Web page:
I hadn't visited Pasadena City Hall since its restoration and retrofitting, completed in 2007.
In fact, I had never visited Pasadena City Hall until this week. Shame on me.
From the exterior, it's one of Southern California's most dramatically beautiful structures, a prime example of the West Coast's slightly belated embrace of the City Beautiful movement.
The imposing six-story tower with its arches, dome, lantern, and finial, dominates Pasadena's Civic Center and the city's skyline in general.
The exterior is enhanced with restrained Renaissance-style neoclassical detailing worthy of Inigo Jones or Chris Wren (well, I call him Chris).
But the full effect of the ingenious design is only fully apparent once you enter the building.
The play of indoor and outdoor spaces—a signature characteristic of Southern California architecture—has perhaps never been better captured than in this "porous" building, designed by San Francisco architects Bakewell and Brown in a style that successfully marries late-Renaissance Palladian influences with the California Mission style.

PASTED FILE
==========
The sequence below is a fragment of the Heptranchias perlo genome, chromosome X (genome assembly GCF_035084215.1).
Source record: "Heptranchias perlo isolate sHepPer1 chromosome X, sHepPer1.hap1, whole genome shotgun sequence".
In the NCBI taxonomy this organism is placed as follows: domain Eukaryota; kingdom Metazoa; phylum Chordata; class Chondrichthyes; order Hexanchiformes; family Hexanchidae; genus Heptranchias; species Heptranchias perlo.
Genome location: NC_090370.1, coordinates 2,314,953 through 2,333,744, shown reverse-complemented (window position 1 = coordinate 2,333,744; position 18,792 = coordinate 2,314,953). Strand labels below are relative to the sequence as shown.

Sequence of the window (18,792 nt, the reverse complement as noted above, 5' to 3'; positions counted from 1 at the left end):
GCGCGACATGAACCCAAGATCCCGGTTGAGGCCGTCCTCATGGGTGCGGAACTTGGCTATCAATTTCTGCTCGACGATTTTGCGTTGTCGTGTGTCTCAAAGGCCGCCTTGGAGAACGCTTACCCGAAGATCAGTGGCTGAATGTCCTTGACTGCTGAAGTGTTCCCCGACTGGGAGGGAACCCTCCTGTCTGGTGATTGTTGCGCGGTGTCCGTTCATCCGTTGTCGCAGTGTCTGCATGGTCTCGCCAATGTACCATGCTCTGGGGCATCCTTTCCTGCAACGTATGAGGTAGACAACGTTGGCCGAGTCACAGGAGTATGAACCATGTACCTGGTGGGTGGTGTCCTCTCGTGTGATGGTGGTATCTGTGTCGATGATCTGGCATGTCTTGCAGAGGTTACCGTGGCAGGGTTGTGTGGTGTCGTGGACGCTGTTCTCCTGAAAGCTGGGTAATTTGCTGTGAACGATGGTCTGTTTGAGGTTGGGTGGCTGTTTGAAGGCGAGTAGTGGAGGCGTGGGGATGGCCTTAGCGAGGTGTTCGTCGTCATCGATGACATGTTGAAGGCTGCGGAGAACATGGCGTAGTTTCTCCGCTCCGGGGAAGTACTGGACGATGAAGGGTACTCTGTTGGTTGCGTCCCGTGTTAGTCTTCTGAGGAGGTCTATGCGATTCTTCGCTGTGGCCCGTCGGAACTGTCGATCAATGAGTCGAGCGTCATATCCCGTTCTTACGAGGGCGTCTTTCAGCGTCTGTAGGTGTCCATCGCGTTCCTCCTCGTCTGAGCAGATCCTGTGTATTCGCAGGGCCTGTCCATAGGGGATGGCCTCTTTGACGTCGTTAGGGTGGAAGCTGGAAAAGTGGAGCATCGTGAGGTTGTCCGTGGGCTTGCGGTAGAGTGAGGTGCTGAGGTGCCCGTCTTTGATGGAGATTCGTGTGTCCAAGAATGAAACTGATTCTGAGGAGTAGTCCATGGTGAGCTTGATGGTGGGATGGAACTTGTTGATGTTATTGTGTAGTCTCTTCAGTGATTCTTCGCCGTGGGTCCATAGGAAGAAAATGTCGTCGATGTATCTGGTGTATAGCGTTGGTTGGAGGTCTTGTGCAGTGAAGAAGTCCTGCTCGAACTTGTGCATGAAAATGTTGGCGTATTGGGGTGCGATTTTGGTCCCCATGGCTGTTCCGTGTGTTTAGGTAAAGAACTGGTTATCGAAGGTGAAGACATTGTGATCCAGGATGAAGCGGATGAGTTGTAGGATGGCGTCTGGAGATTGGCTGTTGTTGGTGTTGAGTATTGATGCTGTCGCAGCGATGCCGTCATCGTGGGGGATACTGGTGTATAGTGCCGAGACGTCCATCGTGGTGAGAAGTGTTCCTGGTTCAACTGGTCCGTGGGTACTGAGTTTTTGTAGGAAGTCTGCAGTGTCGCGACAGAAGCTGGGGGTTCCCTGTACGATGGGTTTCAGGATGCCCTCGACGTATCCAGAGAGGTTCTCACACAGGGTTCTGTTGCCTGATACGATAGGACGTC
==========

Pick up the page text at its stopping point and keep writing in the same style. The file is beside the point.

Interior spaces open onto wide, cool, shaded loggias and open stone staircases, which in turn flow out in to the central courtyard, designed in a relaxed, not-quite-symmetrical pattern centered on a cast-stone fountain surrounded by trees.
The restoration cost was $117 million, while the original cost of the building, completed in 1927, was $1.3 million. The sensitive work, by San Francisco-headquartered Architectural Resources Group, included the installation of 240 seismic isolators to protect the building from earthquakes.
A major shout-out to whoever designed the excellent "facilities." Not only are they attractive, but the dedicated staff keeps them smelling sweeter than a rose garden.
All in all, one of the most rewarding architectural expeditions I've undertaken recently, including my stop in the men's room.